AN ALARMING NUMBERS OF SENIORS IN ACCIDENTS
Safety at home, at work, at play, at shopping. An issue that becomes more significant and consequential with age. Let me explain what I mean. First, the numbers: The Home Safety Council claims that in the USA alone 7000 seniors, age 65 and above, die as the result of home injuries and 2.3 million suffer non-fatal injuries annually. Falls are the leading cause, with fires a close second.
How about injuries suffered in car accidents? According to The National Safety Council, during 2003 seniors age 65 and above were involved in some 1.3 million car accidents.
In both home and car injuries and fatalities, the older one gets, the likelier the chance for an accident. For example, the Home Safety Council reports that deaths from home injuries almost triple for adults between the ages of sixty-five and eighty-four, and nearly eight times as much for adults age eighty-five and older.
These numbers are truly staggering. And, in the opinion of safety experts who have studied the subject, much of it is preventable.
I agree. I've been researching the subject of senior safety, and if any one conclusion is apparent it's that with some basic safety precautions the number of accidents can be substantially lessened.
Allow me to introduce myself. My name is Ron Smith, a senior citizen's advocate. Like you (or your parents if you happen to be the concerned son or daughter of older citizens), I'm a senior in my early seventies. Over the years I've had my share of accidents, and like most seniors, I've noticed that with increasing age, the frequency of those accidents appears to be on the upswing. I don't know about you, but when I realized my wife and I were becoming more susceptible to accidents around the home and in our cars and in the malls, I wanted to know why. The results alarmed me.
And rightfully so. There are understandable reasons, most of them physical. Among them:
+ As seniors grow older, our vision and hearing deteriorate, obviously some faster than others, but we all suffer a decline. When we have trouble seeing and hearing obstacles we'd normally be alert to, they suddenly become hazards.
+ Our reaction time slows. What would have been a near-miss accident when we were thirty-five, now sends us to the hospital in a blaring ambulance. For example, I've noticed that while driving a car, I take longer to react to surrounding conditions, particularly when they come up fast. And my night vision isn't what it used to be, which, combined with my slower reaction time, increases the chance of an accident.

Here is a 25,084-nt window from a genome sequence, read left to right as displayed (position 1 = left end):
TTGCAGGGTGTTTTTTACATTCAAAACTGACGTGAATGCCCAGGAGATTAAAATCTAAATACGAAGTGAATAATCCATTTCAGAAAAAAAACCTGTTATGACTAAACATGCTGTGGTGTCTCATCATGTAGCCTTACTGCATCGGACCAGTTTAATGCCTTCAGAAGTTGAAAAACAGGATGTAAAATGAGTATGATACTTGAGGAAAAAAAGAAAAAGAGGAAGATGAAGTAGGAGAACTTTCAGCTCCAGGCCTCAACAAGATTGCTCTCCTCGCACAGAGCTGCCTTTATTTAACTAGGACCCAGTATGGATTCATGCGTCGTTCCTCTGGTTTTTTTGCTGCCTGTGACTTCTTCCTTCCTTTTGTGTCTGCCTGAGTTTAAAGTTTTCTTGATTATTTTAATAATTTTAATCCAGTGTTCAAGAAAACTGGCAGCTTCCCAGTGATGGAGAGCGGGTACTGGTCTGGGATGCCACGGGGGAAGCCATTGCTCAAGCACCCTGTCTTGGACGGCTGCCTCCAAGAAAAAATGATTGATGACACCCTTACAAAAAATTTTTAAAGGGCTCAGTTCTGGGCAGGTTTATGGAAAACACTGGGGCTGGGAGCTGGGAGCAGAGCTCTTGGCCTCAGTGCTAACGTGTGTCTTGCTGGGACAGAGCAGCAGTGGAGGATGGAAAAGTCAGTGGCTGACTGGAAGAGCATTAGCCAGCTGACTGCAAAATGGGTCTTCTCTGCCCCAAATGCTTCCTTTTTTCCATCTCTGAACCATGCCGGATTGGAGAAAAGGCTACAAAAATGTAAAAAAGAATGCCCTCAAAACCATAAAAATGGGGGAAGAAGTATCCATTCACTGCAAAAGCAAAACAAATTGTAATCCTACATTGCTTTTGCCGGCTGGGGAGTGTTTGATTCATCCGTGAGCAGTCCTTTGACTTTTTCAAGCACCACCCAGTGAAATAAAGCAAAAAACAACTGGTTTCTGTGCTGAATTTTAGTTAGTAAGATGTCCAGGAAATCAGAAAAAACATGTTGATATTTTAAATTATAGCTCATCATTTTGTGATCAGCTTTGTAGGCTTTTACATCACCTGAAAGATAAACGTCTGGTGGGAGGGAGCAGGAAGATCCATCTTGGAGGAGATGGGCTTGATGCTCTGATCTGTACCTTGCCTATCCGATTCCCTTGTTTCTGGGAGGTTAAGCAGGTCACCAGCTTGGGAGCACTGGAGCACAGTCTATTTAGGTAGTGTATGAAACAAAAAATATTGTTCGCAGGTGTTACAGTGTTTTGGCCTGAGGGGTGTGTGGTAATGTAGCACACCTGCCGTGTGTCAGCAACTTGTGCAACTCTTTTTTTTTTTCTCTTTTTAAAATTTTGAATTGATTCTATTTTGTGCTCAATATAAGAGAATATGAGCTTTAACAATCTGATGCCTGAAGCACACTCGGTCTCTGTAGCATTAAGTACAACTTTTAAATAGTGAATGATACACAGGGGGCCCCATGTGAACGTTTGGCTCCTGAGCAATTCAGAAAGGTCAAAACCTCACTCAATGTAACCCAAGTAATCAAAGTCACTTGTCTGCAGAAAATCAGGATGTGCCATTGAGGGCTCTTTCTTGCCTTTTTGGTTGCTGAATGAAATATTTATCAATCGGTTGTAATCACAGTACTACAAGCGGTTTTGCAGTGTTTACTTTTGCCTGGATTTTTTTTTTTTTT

+ Our physical strength declines with age unless we take positive steps to lessen its effect. Medical experts estimate that as people grow older they lose about one percent of their muscle mass per year after approximately age forty. We can counter much of this effect through strength training, but we'll never fully compensate for the loss.
+ We don't have the balance we once had. Consequently, we slip and fall more often.
+ As we age, our inevitable physical decline leads to increasing amounts of medication to compensate for physical impairments and disabilities. This medication can often dull senses, so that we're more vulnerable to mishaps.
This book is aimed squarely at seniors like my wife and myself, people who want to know what they need to do to avoid accidents, but have been unable to find any single source to guide their efforts. Safety for Savvy Seniors provides such help. I wrote it, not only for seniors, but also for the children and grandchildren of seniors who want to prevent their moms and dads or grandmas and grandpas from adding their names to the growing number of accidental death and injury statistics.
In this book I do not purport to describe every possible accident scenario. That would take a book the size of a New York telephone directory--and still miss some potential hazards. Nor do I want to minimize the importance of using judgment to avoid safety hazards. Often a senior's second sense will alert him or her to an impending accident; using that sense may prevent injury.
But, please, I am not a doctor, a nurse, or a therapist. Neither am I a lawyer, a police officer, a fireman, an electrician, a plumber, a sanitation engineer, a professional chef, a poison control or hazardous material specialist, a personal trainer. So remember, the suggestions made in this book should act as a reminder that whatever safety measure you undertake, consult the appropriate professional before doing so. This book is a starting point only, a description of a few of the safety measures to be considered. It is not, nor can it ever be, a fully-blown description of all things related to safety.
This book describes enough safety hazards and precautions to help seniors avoid the most common traps leading to accidents. And hopefully in an entertaining way, as you will see in the following section.